Dienhart: Here's what I learned in Week 11
Week 11 of the season was eye-opening on many levels. Nebraska is still alive and kicking with a chance to win the Legends Division, while Michigan is still searching for answers. And then there’s Minnesota, which keeps on authoring a new amazing chapter in its storybook season. Here is what I learned.
1. The Big Ten is loaded with good running backs. In fact, no conference may have a better collection. Take your pick from the likes of Ohio State’s Carlos Hyde, Nebraska’s Ameer Abdullah, Wisconsin’s Melvin Gordon and James White, Minnesota’s David Cobb, Indiana’s Tevin Coleman and Stephen Houston, Illinois’ Josh Ferguson, Penn State’s Zach Zwinak and Bill Belton, Iowa’s Mark Weisman. I could go on, but you get my point. It’s an impressive array of talent.
2. Nebraska still controls its destiny in the Legends Division. That’s a bit amazing when you consider how the season could have toppled out of control in September with the ugly home loss to UCLA followed by the release of the dubious Bo Pelini audio recording. Then there was the loss at Minnesota. But the Huskers followed with a Hail Mary win at Northwestern that may have saved the season and no doubt helped propel Nebraska to victory at Michigan.
3. Wisconsin’s defense doesn’t get enough credit. The unit of coordinator Dave Aranda contained an explosive BYU attack, allowing just 370 yards and 17 points. BYU was averaging 252 yards rushing, 258 yards passing and 32 points. The Badgers entered the day No. 2 in the Big Ten in scoring defense (15.2 ppg) and No. 2 in total defense (295.4 ypg). Time to give props to this group, which has played well all season in a new 3-4 scheme. Bravo!
4. Michigan may not win again. The Wolverines appear to be in free-fall, especially on offense. The attack has gained less than 200 yards in each of the last two games. Michigan had 168 yards at Michigan State with minus-48 yards rushing, and 175 vs. Nebraska with minus-21 rushing. And the Wolverines have just one touchdown in the last two games. There are games left at Northwestern, at Iowa and vs. Ohio State.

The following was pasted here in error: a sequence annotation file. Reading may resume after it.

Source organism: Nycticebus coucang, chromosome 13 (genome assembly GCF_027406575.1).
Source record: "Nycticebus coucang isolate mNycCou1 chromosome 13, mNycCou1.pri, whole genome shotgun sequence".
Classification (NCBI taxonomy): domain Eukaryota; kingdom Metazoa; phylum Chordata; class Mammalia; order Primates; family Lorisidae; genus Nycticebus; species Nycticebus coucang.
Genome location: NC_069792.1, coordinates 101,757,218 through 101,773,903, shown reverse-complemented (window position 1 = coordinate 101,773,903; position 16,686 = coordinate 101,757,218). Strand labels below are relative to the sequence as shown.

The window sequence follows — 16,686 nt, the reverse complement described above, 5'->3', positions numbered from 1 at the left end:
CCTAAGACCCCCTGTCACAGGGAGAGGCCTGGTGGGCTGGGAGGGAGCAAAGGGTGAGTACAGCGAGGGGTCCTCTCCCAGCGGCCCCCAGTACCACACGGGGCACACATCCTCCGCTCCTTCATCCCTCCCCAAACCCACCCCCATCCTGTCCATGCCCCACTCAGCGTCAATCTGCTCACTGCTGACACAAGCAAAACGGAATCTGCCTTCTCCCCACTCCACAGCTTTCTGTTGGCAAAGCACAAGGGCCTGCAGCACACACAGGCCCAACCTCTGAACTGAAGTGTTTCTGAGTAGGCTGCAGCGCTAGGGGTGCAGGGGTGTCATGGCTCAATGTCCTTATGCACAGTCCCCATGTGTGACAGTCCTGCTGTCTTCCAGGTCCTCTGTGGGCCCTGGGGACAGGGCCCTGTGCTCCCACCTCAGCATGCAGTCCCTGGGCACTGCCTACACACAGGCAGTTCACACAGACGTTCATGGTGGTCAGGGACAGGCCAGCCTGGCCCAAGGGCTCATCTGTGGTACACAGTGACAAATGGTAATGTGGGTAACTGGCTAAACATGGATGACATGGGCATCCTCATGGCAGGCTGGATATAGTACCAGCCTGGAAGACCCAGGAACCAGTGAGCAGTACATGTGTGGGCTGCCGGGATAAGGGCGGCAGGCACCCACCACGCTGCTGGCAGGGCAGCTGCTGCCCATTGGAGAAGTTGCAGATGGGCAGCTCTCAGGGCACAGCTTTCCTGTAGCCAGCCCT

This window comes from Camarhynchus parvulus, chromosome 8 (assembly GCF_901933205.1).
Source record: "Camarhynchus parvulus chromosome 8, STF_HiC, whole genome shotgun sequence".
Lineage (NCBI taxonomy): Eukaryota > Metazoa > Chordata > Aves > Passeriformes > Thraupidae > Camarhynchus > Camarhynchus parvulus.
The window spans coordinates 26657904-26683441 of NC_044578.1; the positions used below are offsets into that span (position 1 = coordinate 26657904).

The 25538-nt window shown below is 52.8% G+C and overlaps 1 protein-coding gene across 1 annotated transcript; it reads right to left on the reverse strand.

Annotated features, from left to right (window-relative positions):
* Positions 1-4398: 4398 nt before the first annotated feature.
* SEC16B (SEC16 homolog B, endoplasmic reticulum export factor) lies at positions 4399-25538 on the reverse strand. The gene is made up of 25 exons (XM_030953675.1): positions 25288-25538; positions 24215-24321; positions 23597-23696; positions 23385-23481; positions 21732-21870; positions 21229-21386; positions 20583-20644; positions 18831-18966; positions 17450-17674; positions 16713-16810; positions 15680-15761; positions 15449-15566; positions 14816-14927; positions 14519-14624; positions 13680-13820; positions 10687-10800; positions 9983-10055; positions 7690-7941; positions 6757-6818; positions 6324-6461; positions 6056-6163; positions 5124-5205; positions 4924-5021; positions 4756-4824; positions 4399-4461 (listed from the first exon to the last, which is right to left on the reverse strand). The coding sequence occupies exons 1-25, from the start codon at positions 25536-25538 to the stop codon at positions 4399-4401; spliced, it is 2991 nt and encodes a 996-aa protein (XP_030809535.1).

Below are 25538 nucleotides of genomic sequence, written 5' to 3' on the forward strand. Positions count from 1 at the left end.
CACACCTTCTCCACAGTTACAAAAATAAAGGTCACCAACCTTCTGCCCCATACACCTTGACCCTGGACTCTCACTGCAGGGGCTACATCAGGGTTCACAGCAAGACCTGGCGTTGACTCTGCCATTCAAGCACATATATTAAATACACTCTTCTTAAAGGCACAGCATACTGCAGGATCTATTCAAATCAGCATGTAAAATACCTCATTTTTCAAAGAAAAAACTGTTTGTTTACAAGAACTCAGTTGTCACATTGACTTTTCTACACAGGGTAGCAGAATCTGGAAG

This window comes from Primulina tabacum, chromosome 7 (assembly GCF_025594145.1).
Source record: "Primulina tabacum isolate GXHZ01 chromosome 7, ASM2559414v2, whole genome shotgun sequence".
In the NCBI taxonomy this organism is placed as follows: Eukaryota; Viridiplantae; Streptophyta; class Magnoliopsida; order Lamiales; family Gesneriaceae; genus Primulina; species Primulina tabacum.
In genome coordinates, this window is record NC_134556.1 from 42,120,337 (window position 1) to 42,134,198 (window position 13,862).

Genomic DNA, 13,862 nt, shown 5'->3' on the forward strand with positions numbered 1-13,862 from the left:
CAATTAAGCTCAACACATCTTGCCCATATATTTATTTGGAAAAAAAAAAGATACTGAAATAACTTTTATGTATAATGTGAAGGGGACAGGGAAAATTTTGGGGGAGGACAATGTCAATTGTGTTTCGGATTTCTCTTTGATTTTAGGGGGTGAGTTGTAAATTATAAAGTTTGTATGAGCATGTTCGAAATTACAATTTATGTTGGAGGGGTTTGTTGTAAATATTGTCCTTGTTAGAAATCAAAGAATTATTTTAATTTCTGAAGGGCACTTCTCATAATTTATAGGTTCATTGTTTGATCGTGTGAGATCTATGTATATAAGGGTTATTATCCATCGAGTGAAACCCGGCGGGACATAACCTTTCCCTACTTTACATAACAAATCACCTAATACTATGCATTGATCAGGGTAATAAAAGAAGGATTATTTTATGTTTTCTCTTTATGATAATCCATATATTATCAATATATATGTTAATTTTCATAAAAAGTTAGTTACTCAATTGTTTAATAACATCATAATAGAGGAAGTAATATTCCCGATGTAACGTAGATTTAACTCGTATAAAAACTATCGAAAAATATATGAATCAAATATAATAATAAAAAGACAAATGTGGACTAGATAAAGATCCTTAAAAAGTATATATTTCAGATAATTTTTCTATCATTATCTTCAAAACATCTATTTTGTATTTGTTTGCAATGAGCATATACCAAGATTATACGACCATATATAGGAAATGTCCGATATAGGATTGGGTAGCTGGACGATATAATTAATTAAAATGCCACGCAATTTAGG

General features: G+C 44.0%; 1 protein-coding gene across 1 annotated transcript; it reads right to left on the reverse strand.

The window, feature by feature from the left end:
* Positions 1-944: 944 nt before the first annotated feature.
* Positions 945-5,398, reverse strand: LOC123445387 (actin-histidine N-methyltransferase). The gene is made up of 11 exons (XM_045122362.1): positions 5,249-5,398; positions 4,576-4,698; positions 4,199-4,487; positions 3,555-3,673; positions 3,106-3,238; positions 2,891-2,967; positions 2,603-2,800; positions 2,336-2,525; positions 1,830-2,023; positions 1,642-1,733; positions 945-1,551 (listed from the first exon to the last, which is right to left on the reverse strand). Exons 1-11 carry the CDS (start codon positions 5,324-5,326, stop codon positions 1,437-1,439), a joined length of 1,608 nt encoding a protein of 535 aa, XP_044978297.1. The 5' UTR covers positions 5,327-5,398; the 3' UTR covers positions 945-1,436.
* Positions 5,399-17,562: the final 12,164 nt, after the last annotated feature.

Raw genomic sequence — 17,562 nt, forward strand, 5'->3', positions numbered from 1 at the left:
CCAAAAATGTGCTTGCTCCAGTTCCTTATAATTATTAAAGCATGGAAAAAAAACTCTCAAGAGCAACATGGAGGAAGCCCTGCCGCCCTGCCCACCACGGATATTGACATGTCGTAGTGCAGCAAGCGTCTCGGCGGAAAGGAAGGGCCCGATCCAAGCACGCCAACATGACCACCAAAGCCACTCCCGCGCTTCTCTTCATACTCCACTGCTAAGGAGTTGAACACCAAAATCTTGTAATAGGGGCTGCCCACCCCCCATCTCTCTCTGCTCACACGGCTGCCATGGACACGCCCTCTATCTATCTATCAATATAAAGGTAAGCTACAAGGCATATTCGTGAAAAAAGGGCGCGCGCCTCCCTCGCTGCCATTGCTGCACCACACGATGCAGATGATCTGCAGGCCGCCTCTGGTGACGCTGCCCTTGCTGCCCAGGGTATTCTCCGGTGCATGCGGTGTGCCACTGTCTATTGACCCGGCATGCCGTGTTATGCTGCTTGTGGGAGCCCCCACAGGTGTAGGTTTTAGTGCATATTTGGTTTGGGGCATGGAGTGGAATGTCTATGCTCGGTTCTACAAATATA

5. Next Saturday’s Michigan State at Nebraska game will be a de facto Legends Division title tilt. Does a banged up Huskers offense have enough juice to dent the stellar Spartan defense? Also, can the rising MSU offense generate enough points vs. a surging a Nebraska defense? Lots of good storylines for a huge game. Lincoln is gonna be hopping.
6. With a resounding win at Purdue, Iowa now has six wins and is bowl eligible. That’s progress for a program coming off a 4-8 season that had some grumbling. But aside from an impressive 23-7 win at Minnesota, the Hawkeyes lack any marquee victories. The other wins have been vs. Missouri State, Iowa State, Western Michigan, Northwestern and now Purdue. Games remain vs. Michigan and at Nebraska. Win one of those two contests, and Iowa’s resume would be a bit more impressive. Still, to be bowl eligible with two games left is a new accomplishment.
7. Nebraska doesn’t need Taylor Martinez. Tommy Armstrong Jr., is proving to be a dependable facsimile. He hit 11-of-19 passes for 139 yards and a touchdown at Michigan and is now 5-0 as the Cornhuskers’ starter this season. He can’t run as well as Martinez, but he’s a better passer. No doubt, Armstrong has a bright future.
8. Don’t count out Minnesota in this Legends Division race. Yes, it’s a long shot, but the Gophers still could win the division. Michigan State has no Big Ten losses; Nebraska has one league loss; the Gophers have two. So, Minnesota will need to win it last two games, vs. Wisconsin and at Michigan State. Then, it will need Nebraska to beat Michigan State and then lose at Penn State or to Iowa. The Spartans also have a game at Northwestern. So, it could happen. Pretty amazing.
9. Iowa and Minnesota aren’t the worst teams in the Legends Division. That honor belongs to Northwestern and Michigan. Back in August, most pundits had the Hawkeyes and Gophers coming in fifth and sixth, respectively. But now, Minnesota is 4-2 in the Big Ten and Iowa is 3-3. Michigan is 2-3 and Northwestern is 0-5.
10. Illinois has lost five in a row and it figures to grow to six with a visit from Ohio State next. That means the Fighting Illini’s Big Ten losing skein is poised to reach 20 games, which would be the second longest in conference history. The only one longer is Northwestern’s 38-game skein from 1978-82.
|About Tom Dienhart||BTN.com senior writer Tom Dienhart is a veteran sports journalist who covers Big Ten football and men’s basketball for BTN.com and BTN TV. Find him on Twitter and Facebook, read all of his work at btn.com/tomdienhart, and subscribe to his posts via RSS. Also, send questions to his weekly mailbag using the form below and read all of his previous answers in his reader mailbag section.|
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